The Bonnacon is a bull/horse hybrid that inhabits the deserts and scrub lands of Asia that has curled horns and emits burning dung! Apparently medieval texts were quite fond of expounding upon this in graphic detail.

The animal was described by Pliny in his Naturalis Historia:

"There are reports of a wild animal in Paionia called the bonasus, which has the mane of a horse, but in all other respects resembles a bull; its horns are curved back in such a manner as to be of no use for fighting, and it is said that because of this it saves itself by running away, meanwhile emitting a trail of dung that sometimes covers a distance of as much as three furlongs [604 m], contact with which scorches pursuers like a sort of fire."

From the Aberdeen Bestiary:

"In Asia an animal is found which men call bonnacon. It has the head of a bull, and thereafter its whole body is of the size of a bull's with the maned neck of a horse. Its horns are convoluted, curling back on themselves in such a way that if anyone comes up against it, he is not harmed. But the protection which its forehead denies this monster is furnished by its bowels. For when it turns to flee, it discharges fumes from the excrement of its belly over a distance of three acres, the heat of which sets fire to anything it touches. In this way, it drives off its pursuers with its harmful excrement."

Three acres of deadly burning crap! This is perhaps one of the most terrifying creatures we'll ever cover.

ref. The Medieval Bestiary and
pages from the Aberdeen Bestiary

MCotD: Nue

Another Japanese part-monkey critter, the Nue is "described as having the head of a monkey, the body of a raccoon dog, the legs of a tiger, and a snake instead of a tail."
Essentially it seems to be a Japanese variant of the Chimera. It's described variously with an assortment of other critter bits, but the above seems to be the most common... set of critter bits. They also alternatively turn into black clouds or ride on black clouds. They appear a lot in anime and video games these days. A Nue also appears at the gate to the King of All Night's Dreaming's castle in Gaiman's Sandman: The Dream Hunters.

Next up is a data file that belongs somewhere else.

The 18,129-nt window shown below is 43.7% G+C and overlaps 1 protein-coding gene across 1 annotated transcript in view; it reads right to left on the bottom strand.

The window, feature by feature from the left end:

The one traditional story from which the creature seems to have sprung is summarized below:
"According to The Tale of the Heike, Emperor Konoe, the Emperor of Japan, became sick after having terrible nightmares every night, and a dark cloud appeared at two o'clock in the morning on roof of the palace in Kyoto during the summer of 1153. The story says that the samurai Minamoto no Yorimasa staked-out the roof one night and fired an arrow into the cloud, out of which fell a dead nue. Yorimasu then supposedly sank the body in the Sea of Japan." -Wikipedia

They're generally regarded as being ill omens, and bringers of misfortune and illness, and have the cry of a mountain Thrush. The bird link appears to be mostly due to the similarity in name to a variety of blackbird or thrush. "Nue is also the name of a variety of blackbird that is active at night and is regarded as a sign of ill omen." ref.


MCotD: Ahuizotl

Today we go travel in time to mesoamerica to the culture of the Aztecs to catch a glimpse of the Ahuizotl (ah-WEE-zah-tol)

The Ahuizotl is a water beast; half dog, half monkey, with a hand protruding from the end of its tail. The Ahuizotl is greatly feared due to its liking for human flesh, especially nails, eyes, and teeth, but leaving the rest of the body untouched. It generally lives in or near the water and uses the hand on the end of its tail to snatch and drown its prey. The Ahuizotl is also known to resort to making cries not unlike a human baby in order to lure its prey closer to the water.

Known as a guardian of lakes, ancient Aztecs believed that the Ahuizotl's primary function was to protect the fish therein. This task made it a natural adversary to fishermen, whose primary source of sustenance was rich aquatic stock of their homeland. Legends quickly sprang up in the fishing villages of the area regarding the Ahuizotl's attempts to sink any boat found fishing near its aquatic home. These fishermen attempted to quell this sub-aquatic predator by offering back portions of their catch. This effort met with only a modicum of success.

As if the fishermen's situation weren't dire enough, it would seem that people on land were no safer than those on boats, as it soon became apparent that the animal would not hesitate to use its claw-like tail to grasp at the ankles of those unsuspecting men, women and children who stood too close to the edge of the water. In this fashion, more than one unwary traveler was snatched from their dry perch and plunged into the brownish depths to await their horrific fate.

The Ahuizotl appears in a set of 12 ancient books collectively called the Florentine Codex. Created under the supervision of Bernardino de Sahagún somewhere between 1540 and 1585, it copies original source myths from records of conversations and interviews with indigenous sources in Tlatelolco, Texcoco, and Tenochtitlan.

In the codex, it states:Collapse )